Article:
Lucid Culture

JAZZ, CLASSICAL MUSIC AND THE ARTS IN NEW YORK CITY

Revisiting an Inviting, Convivial French Late Romantic Collection by the Neave Trio

The Neave Trio got high marks here last year for their album Her Voice, a collection of rare pieces by women composers (some might cynically say that even now, anything by a woman composer is rare). But the ensemble had done rewarding work before that record, including their 2018 release French Moments – streaming at Spotify – a collection of somewhat less obscure pieces from the Late Romantic period. This music doesn’t dissemble. It’s convivial, translucent and attractive and probably won’t satisfy those who fortify themselves with Bartok or Stravinsky. But the trio rise to this music’s warmly Romantic, finely polished level of craft.

One of these pieces is a nocture, more or less. Another is wine-hour – or babysitting-hour – music for the idle classes of 19th century Europe. Another is a late composition by a favorite of the era who has fallen out of favor – and it’s good to see this group recording his work.

The nocturne, better known on its home turf than it is here, is Albert Roussel’s Trio, Op. 2. They open the first movement with a warmly but suspensefully crepuscular, almost tremoloing pulse. The music rises to an insistent, almost breathless peak that quickly fades away into pianist Eri Nakamura’s starry diminuendo. The strings – violinist Anna Williams and cellist Mikhail Veselov -carry the next upward drive to a lyrical rondo, some agitation and a whip of a coda.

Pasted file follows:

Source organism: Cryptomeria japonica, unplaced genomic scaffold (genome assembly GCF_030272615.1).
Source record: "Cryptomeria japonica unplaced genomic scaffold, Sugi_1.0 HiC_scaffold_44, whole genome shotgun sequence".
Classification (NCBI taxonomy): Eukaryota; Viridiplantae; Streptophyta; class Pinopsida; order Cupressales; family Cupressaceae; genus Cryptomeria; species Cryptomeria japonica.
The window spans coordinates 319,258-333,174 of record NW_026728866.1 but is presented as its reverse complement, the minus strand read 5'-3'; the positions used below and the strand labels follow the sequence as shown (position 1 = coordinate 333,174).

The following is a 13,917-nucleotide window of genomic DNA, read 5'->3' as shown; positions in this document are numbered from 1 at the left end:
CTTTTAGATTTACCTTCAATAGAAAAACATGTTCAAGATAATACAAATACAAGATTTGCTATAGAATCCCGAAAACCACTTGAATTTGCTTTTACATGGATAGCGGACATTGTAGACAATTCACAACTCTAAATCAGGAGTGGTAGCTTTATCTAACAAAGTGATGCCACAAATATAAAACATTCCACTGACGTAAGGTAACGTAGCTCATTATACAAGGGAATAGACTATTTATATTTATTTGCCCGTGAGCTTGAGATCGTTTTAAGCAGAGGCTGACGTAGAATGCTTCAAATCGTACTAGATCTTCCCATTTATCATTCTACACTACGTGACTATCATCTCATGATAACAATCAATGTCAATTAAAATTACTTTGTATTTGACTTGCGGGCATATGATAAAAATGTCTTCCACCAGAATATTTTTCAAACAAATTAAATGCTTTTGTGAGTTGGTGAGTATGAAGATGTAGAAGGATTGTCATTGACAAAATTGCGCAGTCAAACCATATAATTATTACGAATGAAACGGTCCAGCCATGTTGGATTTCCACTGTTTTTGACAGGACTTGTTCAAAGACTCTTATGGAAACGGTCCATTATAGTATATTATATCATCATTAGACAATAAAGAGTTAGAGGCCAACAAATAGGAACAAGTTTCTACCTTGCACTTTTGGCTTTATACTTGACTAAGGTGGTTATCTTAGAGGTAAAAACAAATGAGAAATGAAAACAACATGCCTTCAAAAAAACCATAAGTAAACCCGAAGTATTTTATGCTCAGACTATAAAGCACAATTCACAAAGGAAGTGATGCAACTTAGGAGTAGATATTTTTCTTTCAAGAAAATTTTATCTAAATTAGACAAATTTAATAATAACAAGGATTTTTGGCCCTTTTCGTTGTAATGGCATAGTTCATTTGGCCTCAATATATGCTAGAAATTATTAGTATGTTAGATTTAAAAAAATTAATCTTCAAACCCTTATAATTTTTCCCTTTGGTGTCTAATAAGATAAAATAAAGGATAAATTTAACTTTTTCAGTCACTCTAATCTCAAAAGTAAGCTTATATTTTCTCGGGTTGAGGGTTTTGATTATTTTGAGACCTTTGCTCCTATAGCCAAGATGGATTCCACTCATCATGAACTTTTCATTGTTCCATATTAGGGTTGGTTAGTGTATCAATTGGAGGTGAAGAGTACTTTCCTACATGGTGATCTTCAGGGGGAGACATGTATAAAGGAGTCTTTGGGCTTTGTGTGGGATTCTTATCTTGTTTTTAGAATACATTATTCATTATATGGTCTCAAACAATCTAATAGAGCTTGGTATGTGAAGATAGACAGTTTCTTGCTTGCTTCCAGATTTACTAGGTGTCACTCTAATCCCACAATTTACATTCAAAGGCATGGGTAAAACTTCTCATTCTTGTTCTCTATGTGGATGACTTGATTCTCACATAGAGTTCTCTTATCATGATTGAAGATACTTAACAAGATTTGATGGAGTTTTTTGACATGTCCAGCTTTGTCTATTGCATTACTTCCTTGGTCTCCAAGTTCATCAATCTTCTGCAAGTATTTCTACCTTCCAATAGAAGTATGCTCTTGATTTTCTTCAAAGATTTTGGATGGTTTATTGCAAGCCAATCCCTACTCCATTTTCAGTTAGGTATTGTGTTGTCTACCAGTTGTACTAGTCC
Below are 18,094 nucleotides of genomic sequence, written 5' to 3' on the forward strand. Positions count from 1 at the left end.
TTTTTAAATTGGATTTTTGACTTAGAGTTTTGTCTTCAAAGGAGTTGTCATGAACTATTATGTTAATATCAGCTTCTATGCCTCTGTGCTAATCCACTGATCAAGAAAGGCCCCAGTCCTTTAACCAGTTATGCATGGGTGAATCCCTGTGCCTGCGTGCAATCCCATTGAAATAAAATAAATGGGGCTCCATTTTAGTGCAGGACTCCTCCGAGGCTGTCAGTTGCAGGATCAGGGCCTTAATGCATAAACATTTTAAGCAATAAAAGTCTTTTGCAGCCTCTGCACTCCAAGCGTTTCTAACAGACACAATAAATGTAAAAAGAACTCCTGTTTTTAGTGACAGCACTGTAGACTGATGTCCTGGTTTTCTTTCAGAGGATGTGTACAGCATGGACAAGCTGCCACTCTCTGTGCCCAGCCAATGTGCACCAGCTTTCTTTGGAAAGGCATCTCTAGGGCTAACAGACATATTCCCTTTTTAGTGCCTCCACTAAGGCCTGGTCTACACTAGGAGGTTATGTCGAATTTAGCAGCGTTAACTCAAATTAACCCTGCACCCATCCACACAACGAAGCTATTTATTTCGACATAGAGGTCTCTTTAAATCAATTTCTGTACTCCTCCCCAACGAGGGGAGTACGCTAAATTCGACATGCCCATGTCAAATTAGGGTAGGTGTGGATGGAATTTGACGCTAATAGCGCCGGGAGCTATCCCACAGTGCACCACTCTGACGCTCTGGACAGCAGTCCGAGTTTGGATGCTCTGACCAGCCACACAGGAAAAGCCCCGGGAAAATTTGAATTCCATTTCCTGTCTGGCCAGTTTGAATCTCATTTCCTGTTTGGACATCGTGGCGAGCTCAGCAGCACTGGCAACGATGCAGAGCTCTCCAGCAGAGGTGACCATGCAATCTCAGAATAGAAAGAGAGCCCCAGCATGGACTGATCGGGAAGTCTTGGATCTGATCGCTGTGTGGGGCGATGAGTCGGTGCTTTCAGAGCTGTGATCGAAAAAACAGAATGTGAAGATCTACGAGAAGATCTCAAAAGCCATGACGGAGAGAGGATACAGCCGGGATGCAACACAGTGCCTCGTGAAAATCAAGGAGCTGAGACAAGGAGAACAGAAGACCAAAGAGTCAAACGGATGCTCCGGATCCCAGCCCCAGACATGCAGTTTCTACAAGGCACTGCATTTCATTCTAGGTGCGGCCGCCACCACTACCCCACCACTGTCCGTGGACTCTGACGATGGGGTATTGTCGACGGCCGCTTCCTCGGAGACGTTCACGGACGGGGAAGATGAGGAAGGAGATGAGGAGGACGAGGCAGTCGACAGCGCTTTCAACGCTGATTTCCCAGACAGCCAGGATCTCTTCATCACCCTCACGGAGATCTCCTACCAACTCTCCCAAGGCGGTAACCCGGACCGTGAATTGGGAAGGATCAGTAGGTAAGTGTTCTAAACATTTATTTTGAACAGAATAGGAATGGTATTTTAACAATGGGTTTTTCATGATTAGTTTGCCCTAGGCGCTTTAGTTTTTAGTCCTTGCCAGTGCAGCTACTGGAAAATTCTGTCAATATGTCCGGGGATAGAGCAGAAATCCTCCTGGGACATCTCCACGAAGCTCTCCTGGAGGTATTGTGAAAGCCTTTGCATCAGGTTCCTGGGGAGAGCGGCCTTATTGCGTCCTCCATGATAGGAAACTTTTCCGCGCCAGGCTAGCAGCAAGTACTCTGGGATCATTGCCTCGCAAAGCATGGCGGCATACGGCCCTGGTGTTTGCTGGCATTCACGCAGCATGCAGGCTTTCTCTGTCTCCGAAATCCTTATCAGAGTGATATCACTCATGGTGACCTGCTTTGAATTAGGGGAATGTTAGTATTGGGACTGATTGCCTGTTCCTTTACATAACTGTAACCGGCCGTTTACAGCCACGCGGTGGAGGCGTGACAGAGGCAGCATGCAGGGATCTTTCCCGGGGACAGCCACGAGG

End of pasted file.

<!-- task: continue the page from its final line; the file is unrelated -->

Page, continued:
There’s a wistful, vividly cantabilee quality to the second movement, the group really taking their time with it, Williams’ nimble flourishes contrasting with Nakamura’s emphatic underpinning. Veselov gets a welcome opportunity to darken the lustre in the moodily waltzing, dynamically shifting conclusion, ending almost like a palindrome.

The drinking music is Debussy’s Premier Trio, a student work written when he was 18, shlepping from country house to country house with one of Tschaikovsky’s patrons…and babysitting. It sure doesn’t sound anything like the Debussy we know and love. Schubertian counterpoint, anthemic opening credits-style hooks, a little prescient modal vamping and lighthearted phantasmagoria: pretty stuff, nothing too complicated or unsoothing. The trio are obviously having a good time with it.

Gabriel Fauré’s Trio, Op. 120 is a late work, and the three establish a rather saturnine mood in the initial exchanges of sober cello and glistening night-sky piano. A lush, lilting contentment gains momentum with Nakamura’s steady triplets and a real coup de grace at the end of the first movement. The second has more of an insistent unison pulse; everybody gets more of a workout in the third, Nakamura especially. The first and second, especially, have long interludes of sheer gorgeousness. Even though he managed to outlive Debussy, Faure stayed Romantic to the end.

August 3, 2020 Posted by | classical music, Music, music, concert, review, Reviews | , , , , , , , , , , , , , , | Leave a comment

The Neave Trio Play Transcendent Works by Women Composers at Subculture